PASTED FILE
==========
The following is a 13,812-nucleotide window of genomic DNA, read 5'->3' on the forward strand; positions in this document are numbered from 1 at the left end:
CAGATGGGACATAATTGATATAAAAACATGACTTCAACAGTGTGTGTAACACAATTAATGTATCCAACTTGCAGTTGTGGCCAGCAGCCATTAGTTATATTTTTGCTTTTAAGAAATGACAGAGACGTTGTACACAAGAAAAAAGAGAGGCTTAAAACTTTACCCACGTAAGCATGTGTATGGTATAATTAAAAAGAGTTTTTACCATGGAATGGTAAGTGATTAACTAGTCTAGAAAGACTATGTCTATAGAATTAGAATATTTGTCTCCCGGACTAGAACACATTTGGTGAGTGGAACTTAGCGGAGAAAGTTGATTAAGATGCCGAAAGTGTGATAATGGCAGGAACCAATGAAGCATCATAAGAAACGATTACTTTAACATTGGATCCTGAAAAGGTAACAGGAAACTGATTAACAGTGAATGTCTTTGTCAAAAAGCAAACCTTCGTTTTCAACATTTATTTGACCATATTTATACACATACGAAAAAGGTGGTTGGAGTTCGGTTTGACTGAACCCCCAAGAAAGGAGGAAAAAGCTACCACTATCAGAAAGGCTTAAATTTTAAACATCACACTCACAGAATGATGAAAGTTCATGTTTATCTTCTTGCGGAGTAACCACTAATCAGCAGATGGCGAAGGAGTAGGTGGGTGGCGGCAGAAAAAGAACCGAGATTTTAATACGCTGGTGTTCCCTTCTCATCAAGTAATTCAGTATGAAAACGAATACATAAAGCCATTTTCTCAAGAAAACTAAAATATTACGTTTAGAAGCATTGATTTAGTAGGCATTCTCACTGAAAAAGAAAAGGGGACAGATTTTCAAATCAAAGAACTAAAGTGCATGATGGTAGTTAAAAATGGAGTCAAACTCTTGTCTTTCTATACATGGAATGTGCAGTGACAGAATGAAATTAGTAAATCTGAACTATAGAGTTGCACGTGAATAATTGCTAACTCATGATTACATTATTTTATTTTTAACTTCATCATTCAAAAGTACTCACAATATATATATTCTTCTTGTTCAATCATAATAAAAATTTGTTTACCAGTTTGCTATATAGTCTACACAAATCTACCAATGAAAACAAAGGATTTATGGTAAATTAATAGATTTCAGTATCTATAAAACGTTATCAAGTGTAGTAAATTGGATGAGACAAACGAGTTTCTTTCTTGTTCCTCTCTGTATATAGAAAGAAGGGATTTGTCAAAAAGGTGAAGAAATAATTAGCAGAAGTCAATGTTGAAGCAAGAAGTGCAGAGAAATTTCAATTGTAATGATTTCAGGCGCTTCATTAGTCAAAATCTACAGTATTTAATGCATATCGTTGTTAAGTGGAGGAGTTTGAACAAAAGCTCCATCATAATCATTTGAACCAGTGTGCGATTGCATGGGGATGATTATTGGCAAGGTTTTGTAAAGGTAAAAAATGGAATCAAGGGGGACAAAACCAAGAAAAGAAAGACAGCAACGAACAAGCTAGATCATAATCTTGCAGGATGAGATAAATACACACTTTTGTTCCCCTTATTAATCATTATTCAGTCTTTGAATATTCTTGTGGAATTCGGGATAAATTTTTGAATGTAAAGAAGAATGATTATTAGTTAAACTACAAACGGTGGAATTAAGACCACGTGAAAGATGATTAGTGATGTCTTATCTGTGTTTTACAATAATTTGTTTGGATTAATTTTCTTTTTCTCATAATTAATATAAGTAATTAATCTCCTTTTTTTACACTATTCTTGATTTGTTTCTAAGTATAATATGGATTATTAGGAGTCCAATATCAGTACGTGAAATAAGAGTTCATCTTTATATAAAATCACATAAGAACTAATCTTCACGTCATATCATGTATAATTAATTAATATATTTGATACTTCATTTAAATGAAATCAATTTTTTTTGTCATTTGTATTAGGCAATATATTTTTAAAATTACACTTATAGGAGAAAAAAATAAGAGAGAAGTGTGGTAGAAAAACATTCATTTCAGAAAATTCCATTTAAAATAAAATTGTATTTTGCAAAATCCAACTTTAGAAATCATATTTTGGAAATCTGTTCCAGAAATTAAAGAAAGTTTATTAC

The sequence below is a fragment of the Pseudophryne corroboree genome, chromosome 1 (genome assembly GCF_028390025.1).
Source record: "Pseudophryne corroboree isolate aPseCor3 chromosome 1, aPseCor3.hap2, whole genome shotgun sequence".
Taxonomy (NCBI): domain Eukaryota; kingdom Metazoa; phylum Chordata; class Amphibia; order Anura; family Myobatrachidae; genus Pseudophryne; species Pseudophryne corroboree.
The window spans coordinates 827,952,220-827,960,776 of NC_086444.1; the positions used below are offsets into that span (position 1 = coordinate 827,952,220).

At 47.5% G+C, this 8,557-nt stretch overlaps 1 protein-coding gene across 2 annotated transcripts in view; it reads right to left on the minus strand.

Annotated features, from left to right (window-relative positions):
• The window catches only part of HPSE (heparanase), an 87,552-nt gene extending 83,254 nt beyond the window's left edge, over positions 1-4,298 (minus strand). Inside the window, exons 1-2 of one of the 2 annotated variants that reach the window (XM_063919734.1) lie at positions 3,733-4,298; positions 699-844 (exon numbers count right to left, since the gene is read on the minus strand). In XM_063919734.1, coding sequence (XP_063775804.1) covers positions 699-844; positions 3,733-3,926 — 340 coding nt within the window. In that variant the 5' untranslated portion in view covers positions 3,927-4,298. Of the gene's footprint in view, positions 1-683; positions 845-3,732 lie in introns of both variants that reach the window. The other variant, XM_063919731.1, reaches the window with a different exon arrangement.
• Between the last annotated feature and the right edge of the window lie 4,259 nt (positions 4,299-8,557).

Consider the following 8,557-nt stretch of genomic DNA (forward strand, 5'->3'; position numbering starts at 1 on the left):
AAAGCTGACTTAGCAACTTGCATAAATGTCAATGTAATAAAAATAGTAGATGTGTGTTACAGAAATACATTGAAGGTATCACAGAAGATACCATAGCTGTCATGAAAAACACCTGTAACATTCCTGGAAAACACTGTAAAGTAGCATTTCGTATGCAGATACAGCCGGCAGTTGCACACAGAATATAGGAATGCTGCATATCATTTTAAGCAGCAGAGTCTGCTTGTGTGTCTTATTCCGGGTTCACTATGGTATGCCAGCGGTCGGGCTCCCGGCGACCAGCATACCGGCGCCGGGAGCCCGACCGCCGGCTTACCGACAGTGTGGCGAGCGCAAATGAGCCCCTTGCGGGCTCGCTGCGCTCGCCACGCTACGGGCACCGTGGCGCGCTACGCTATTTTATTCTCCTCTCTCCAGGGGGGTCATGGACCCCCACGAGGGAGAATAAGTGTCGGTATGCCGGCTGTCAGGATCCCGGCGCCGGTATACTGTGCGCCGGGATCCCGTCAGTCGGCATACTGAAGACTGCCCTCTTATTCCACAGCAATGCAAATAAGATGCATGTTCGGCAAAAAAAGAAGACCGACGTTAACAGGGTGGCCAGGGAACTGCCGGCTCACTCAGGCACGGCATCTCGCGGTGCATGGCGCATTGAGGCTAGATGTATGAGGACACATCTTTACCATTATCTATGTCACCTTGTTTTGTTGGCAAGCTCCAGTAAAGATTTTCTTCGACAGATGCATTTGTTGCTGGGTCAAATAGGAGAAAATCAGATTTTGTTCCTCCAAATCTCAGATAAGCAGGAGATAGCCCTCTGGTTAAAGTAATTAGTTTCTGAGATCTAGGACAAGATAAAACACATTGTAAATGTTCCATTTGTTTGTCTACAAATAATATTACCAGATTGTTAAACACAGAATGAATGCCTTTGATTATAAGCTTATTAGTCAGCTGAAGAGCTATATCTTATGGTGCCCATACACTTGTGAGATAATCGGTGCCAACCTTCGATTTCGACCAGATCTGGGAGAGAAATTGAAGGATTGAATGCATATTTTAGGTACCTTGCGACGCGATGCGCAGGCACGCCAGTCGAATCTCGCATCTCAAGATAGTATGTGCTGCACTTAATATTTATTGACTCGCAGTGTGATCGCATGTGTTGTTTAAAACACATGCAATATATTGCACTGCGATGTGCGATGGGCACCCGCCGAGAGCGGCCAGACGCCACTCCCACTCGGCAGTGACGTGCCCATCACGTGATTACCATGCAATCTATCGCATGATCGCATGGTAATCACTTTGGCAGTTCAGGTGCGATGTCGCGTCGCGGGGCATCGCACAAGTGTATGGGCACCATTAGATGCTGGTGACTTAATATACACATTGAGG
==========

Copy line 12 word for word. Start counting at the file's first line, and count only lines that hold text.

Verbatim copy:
AAAGCTGACTTAGCAACTTGCATAAATGTCAATGTAATAAAAATAGTAGATGTGTGTTACAGAAATACATTGAAGGTATCACAGAAGATACCATAGCTGTCATGAAAAACACCTGTAACATTCCTGGAAAACACTGTAAAGTAGCATTTCGTATGCAGATACAGCCGGCAGTTGCACACAGAATATAGGAATGCTGCATATCATTTTAAGCAGCAGAGTCTGCTTGTGTGTCTTATTCCGGGTTCACTATGGTATGCCAGCGGTCGGGCTCCCGGCGACCAGCATACCGGCGCCGGGAGCCCGACCGCCGGCTTACCGACAGTGTGGCGAGCGCAAATGAGCCCCTTGCGGGCTCGCTGCGCTCGCCACGCTACGGGCACCGTGGCGCGCTACGCTATTTTATTCTCCTCTCTCCAGGGGGGTCATGGACCCCCACGAGGGAGAATAAGTGTCGGTATGCCGGCTGTCAGGATCCCGGCGCCGGTATACTGTGCGCCGGGATCCCGTCAGTCGGCATACTGAAGACTGCCCTCTTATTCCACAGCAATGCAAATAAGATGCATGTTCGGCAAAAAAAGAAGACCGACGTTAACAGGGTGGCCAGGGAACTGCCGGCTCACTCAGGCACGGCATCTCGCGGTGCATGGCGCATTGAGGCTAGATGTATGAGGACACATCTTTACCATTATCTATGTCACCTTGTTTTGTTGGCAAGCTCCAGTAAAGATTTTCTTCGACAGATGCATTTGTTGCTGGGTCAAATAGGAGAAAATCAGATTTTGTTCCTCCAAATCTCAGATAAGCAGGAGATAGCCCTCTGGTTAAAGTAATTAGTTTCTGAGATCTAGGACAAGATAAAACACATTGTAAATGTTCCATTTGTTTGTCTACAAATAATATTACCAGATTGTTAAACACAGAATGAATGCCTTTGATTATAAGCTTATTAGTCAGCTGAAGAGCTATATCTTATGGTGCCCATACACTTGTGAGATAATCGGTGCCAACCTTCGATTTCGACCAGATCTGGGAGAGAAATTGAAGGATTGAATGCATATTTTAGGTACCTTGCGACGCGATGCGCAGGCACGCCAGTCGAATCTCGCATCTCAAGATAGTATGTGCTGCACTTAATATTTATTGACTCGCAGTGTGATCGCATGTGTTGTTTAAAACACATGCAATATATTGCACTGCGATGTGCGATGGGCACCCGCCGAGAGCGGCCAGACGCCACTCCCACTCGGCAGTGACGTGCCCATCACGTGATTACCATGCAATCTATCGCATGATCGCATGGTAATCACTTTGGCAGTTCAGGTGCGATGTCGCGTCGCGGGGCATCGCACAAGTGTATGGGCACCATTAGATGCTGGTGACTTAATATACACATTGAGG